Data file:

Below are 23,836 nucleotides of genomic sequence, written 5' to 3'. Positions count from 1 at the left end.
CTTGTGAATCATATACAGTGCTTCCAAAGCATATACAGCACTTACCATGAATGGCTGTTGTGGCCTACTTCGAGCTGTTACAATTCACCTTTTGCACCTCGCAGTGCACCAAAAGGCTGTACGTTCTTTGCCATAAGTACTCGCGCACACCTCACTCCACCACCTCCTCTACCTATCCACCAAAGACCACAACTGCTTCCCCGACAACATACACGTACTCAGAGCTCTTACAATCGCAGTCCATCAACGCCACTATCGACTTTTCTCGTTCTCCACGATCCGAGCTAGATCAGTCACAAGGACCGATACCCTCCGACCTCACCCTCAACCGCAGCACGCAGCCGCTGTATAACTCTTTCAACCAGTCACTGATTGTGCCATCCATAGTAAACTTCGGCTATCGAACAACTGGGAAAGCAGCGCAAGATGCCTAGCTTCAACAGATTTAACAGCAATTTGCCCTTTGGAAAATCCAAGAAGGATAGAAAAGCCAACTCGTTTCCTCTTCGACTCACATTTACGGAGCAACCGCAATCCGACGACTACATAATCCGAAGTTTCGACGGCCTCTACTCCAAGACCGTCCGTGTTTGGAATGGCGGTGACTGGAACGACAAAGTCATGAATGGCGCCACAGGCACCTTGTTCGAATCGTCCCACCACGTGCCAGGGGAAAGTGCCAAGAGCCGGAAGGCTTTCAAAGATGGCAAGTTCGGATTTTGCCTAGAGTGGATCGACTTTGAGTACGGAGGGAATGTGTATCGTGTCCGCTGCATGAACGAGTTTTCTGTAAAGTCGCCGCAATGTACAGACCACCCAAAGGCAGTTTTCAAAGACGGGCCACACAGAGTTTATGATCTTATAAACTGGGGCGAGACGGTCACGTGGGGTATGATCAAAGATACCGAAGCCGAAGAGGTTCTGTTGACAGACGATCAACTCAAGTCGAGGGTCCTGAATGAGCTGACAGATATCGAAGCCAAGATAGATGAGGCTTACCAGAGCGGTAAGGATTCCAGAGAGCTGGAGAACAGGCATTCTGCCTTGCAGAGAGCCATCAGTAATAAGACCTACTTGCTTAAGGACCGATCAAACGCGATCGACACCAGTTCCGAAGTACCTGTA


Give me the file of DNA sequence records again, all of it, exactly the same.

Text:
Below are 23,836 nucleotides of genomic sequence, written 5' to 3'. Positions count from 1 at the left end.
CTTGTGAATCATATACAGTGCTTCCAAAGCATATACAGCACTTACCATGAATGGCTGTTGTGGCCTACTTCGAGCTGTTACAATTCACCTTTTGCACCTCGCAGTGCACCAAAAGGCTGTACGTTCTTTGCCATAAGTACTCGCGCACACCTCACTCCACCACCTCCTCTACCTATCCACCAAAGACCACAACTGCTTCCCCGACAACATACACGTACTCAGAGCTCTTACAATCGCAGTCCATCAACGCCACTATCGACTTTTCTCGTTCTCCACGATCCGAGCTAGATCAGTCACAAGGACCGATACCCTCCGACCTCACCCTCAACCGCAGCACGCAGCCGCTGTATAACTCTTTCAACCAGTCACTGATTGTGCCATCCATAGTAAACTTCGGCTATCGAACAACTGGGAAAGCAGCGCAAGATGCCTAGCTTCAACAGATTTAACAGCAATTTGCCCTTTGGAAAATCCAAGAAGGATAGAAAAGCCAACTCGTTTCCTCTTCGACTCACATTTACGGAGCAACCGCAATCCGACGACTACATAATCCGAAGTTTCGACGGCCTCTACTCCAAGACCGTCCGTGTTTGGAATGGCGGTGACTGGAACGACAAAGTCATGAATGGCGCCACAGGCACCTTGTTCGAATCGTCCCACCACGTGCCAGGGGAAAGTGCCAAGAGCCGGAAGGCTTTCAAAGATGGCAAGTTCGGATTTTGCCTAGAGTGGATCGACTTTGAGTACGGAGGGAATGTGTATCGTGTCCGCTGCATGAACGAGTTTTCTGTAAAGTCGCCGCAATGTACAGACCACCCAAAGGCAGTTTTCAAAGACGGGCCACACAGAGTTTATGATCTTATAAACTGGGGCGAGACGGTCACGTGGGGTATGATCAAAGATACCGAAGCCGAAGAGGTTCTGTTGACAGACGATCAACTCAAGTCGAGGGTCCTGAATGAGCTGACAGATATCGAAGCCAAGATAGATGAGGCTTACCAGAGCGGTAAGGATTCCAGAGAGCTGGAGAACAGGCATTCTGCCTTGCAGAGAGCCATCAGTAATAAGACCTACTTGCTTAAGGACCGATCAAACGCGATCGACACCAGTTCCGAAGTACCTGTA